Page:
Most people who are fans of the genre started when they were young. Whether they began watching at that age or weren’t allowed to watch, but learned about them anyway, a fascination with horror was born. Like many people, I started on the Universal monsters. Dracula, Frankenstein, The Wolf Man, The Mummy and others all presented the sorts of creatures I wanted to see without anything approaching the level of gore in modern horror. If you can get kids to sit through the Universal classics, that’s great. But in all likelihood, that’s not going to happen and this why The Monster Squad is a healthy alternative.
Fred Dekker’s sophomore feature—which sadly made no more money than his first, Night of the Creeps—reimagines all of the classic monsters with a sense of 1980’s charm and fun. Sure, many kids of today won’t sit through an ‘80’s horror movie either, but comedies are a different story. Plenty of parents show their children The Goonies and The Monster Squad is a logical next step. After all, The Monster Squad is simply The Goonies for horror fans.
The movie is centered on a group of kids who are huge fans of horror and monsters, so much so that they meet in a tree house and form a monster club. When the group’s makeshift leader Sean realizes that real monsters may have come to town, he knows that adults will be useless to put a stop to what’s happening and decides that it’s up to the kids to take matters into their own hands.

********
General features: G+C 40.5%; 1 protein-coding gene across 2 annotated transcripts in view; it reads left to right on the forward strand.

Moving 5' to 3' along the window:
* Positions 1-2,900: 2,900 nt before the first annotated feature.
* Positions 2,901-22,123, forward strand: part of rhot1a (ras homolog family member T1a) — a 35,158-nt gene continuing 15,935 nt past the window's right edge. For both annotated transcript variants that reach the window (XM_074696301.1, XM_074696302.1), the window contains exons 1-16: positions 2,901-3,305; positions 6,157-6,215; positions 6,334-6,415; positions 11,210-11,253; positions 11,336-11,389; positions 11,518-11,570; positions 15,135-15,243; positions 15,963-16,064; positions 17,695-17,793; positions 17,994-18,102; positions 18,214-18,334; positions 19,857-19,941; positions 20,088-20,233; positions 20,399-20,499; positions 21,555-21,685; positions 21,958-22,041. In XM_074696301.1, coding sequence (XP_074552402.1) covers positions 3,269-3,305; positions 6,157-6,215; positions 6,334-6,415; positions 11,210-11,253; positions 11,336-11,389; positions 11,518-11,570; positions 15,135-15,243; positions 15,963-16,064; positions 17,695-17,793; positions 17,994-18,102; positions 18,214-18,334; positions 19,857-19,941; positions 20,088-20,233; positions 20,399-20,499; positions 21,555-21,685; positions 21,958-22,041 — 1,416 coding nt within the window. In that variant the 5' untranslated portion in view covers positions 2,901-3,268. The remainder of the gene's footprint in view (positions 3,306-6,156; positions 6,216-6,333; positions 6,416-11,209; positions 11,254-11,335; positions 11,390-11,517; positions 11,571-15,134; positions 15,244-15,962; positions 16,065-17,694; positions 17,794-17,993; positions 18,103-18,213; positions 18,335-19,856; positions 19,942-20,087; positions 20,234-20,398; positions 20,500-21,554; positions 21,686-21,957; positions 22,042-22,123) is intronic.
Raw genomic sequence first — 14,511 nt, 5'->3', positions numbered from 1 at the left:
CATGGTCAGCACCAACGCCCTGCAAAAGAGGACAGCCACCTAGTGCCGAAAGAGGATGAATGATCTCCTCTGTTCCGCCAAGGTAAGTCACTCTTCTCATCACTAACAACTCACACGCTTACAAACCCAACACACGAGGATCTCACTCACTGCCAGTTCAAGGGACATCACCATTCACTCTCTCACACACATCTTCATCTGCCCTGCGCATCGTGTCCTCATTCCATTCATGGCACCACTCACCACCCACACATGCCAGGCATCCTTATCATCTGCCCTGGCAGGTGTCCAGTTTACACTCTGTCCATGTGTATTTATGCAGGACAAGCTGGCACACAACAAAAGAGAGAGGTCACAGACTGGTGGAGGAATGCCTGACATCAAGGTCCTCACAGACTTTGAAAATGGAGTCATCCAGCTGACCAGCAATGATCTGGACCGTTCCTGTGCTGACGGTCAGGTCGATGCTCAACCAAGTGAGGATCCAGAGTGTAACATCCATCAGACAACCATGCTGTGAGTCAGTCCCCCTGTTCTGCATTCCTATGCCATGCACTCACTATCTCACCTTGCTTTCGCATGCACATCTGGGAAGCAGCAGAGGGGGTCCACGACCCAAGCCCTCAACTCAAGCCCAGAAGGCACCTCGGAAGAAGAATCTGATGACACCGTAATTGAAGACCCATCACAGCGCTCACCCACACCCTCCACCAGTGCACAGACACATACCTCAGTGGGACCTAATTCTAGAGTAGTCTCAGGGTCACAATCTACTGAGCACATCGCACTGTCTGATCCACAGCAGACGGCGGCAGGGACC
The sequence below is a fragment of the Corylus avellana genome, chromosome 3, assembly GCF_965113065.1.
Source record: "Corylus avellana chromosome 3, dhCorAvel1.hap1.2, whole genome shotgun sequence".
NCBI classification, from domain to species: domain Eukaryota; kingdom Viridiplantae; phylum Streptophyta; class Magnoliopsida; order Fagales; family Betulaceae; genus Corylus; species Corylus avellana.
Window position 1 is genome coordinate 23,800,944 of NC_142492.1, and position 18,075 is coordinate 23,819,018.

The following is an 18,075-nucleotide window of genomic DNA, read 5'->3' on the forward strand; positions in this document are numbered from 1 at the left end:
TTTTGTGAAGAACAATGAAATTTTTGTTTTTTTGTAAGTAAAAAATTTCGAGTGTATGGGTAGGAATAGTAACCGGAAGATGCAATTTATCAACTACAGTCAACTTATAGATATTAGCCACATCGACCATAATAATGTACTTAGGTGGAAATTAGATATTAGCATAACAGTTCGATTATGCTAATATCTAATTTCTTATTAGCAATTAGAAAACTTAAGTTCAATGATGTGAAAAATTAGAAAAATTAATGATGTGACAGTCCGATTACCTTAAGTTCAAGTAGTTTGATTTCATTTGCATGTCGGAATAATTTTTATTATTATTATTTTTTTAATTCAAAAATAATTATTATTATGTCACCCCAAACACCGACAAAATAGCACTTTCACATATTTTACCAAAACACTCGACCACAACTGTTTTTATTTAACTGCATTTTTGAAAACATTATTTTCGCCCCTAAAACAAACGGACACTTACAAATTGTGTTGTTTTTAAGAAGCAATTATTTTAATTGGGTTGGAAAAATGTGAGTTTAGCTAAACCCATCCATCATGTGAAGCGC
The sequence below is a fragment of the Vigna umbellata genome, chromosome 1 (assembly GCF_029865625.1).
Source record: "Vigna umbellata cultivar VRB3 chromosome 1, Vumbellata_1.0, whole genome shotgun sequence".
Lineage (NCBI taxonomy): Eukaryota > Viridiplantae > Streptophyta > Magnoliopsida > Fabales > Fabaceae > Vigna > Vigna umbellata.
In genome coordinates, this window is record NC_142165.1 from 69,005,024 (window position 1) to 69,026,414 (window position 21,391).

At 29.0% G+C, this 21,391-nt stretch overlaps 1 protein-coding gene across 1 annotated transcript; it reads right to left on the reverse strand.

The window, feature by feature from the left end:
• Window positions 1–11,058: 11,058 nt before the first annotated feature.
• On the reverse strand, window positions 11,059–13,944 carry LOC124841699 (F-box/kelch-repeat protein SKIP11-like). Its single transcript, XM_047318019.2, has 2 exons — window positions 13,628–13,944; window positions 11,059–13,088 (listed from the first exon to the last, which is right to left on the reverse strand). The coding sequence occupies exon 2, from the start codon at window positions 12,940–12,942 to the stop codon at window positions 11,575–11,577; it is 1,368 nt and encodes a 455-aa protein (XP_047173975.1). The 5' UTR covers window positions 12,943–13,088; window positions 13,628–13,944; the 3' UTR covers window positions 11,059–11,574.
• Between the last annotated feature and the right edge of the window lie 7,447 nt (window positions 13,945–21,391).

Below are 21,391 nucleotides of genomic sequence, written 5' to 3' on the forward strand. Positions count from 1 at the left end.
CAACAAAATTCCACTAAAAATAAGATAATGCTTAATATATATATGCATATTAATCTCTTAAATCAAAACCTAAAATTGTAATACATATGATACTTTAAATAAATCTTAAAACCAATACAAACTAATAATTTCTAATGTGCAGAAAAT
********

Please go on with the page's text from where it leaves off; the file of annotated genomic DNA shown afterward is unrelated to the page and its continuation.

This movie is definitely about kids and for kids, but it doesn’t ever talk down to them. In fact, the treatment of kids in this feature is as realistic and genuine as the portrayals in Stand by Me. It could easily have been a coming of age comedy if it weren’t for all the monsters. But, naturally, it’s the monsters that will make kids want to watch it.
Each classic monster gets a physical update here. It was the 1980’s and practical FX led them to look more monstrous, but they also contractually could not look too much like the Universal monsters or they would be sued. So each design had to be slightly tweaked. The effects by Stan Winston more than handle the job. From The Mummy to the Gill Man, these are some of the most memorable screen appearances of these monsters to date.
Even though the makeup can be as scary as any other 80’s horror movie, kids won’t be too scared watching because the characters are up to the challenge. They know all the rules of vampires and werewolves and such, backwards and forwards, the way that most kids do. Who doesn’t, as a child, imagine putting that knowledge to use somehow?
That, more than anything, is why The Monster Squad is perfect viewing for a kid. It’s the horror fan’s biggest dream. Any kid who likes the genre will get picked on or at the very least told that their interests are incredibly strange.
It’s always great to fantasize a situation in which it’s the monster-obsessed kid who has to step up and save the day when nobody else knows what’s going on. Some books and features, like Salem’s Lot, devoted sub-plots to the idea. But in The Monster Squad, it’s everything.
This movie has everything needed to turn a kid’s morbid curiosity into a lifelong obsession. Whether or not that’s a good thing is up to the parent, naturally, but I think I can speak for most fans when I say that I don’t think any of us are complaining.